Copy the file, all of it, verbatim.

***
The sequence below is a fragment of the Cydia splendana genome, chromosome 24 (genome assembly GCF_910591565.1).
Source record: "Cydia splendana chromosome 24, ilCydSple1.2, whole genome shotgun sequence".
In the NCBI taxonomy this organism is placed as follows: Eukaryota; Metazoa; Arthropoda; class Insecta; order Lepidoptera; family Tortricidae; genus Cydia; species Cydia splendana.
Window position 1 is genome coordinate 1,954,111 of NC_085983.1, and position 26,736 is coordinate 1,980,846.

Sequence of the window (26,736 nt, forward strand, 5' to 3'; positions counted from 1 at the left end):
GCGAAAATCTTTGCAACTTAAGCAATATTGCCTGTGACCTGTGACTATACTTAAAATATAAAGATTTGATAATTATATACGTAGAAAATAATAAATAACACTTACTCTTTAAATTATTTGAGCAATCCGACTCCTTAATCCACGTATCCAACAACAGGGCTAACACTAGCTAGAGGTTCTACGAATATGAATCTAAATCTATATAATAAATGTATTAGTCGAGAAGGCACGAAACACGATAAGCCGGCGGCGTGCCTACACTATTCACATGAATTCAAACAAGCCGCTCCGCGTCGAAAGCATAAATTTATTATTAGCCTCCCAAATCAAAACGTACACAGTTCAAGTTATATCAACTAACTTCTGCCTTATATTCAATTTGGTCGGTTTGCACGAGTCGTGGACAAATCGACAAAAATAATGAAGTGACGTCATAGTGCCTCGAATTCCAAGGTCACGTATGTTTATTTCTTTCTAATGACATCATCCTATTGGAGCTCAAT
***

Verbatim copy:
The sequence below is a fragment of the Cydia splendana genome, chromosome 24 (genome assembly GCF_910591565.1).
Source record: "Cydia splendana chromosome 24, ilCydSple1.2, whole genome shotgun sequence".
In the NCBI taxonomy this organism is placed as follows: Eukaryota; Metazoa; Arthropoda; class Insecta; order Lepidoptera; family Tortricidae; genus Cydia; species Cydia splendana.
Window position 1 is genome coordinate 1,954,111 of NC_085983.1, and position 26,736 is coordinate 1,980,846.

Sequence of the window (26,736 nt, forward strand, 5' to 3'; positions counted from 1 at the left end):
GCGAAAATCTTTGCAACTTAAGCAATATTGCCTGTGACCTGTGACTATACTTAAAATATAAAGATTTGATAATTATATACGTAGAAAATAATAAATAACACTTACTCTTTAAATTATTTGAGCAATCCGACTCCTTAATCCACGTATCCAACAACAGGGCTAACACTAGCTAGAGGTTCTACGAATATGAATCTAAATCTATATAATAAATGTATTAGTCGAGAAGGCACGAAACACGATAAGCCGGCGGCGTGCCTACACTATTCACATGAATTCAAACAAGCCGCTCCGCGTCGAAAGCATAAATTTATTATTAGCCTCCCAAATCAAAACGTACACAGTTCAAGTTATATCAACTAACTTCTGCCTTATATTCAATTTGGTCGGTTTGCACGAGTCGTGGACAAATCGACAAAAATAATGAAGTGACGTCATAGTGCCTCGAATTCCAAGGTCACGTATGTTTATTTCTTTCTAATGACATCATCCTATTGGAGCTCAAT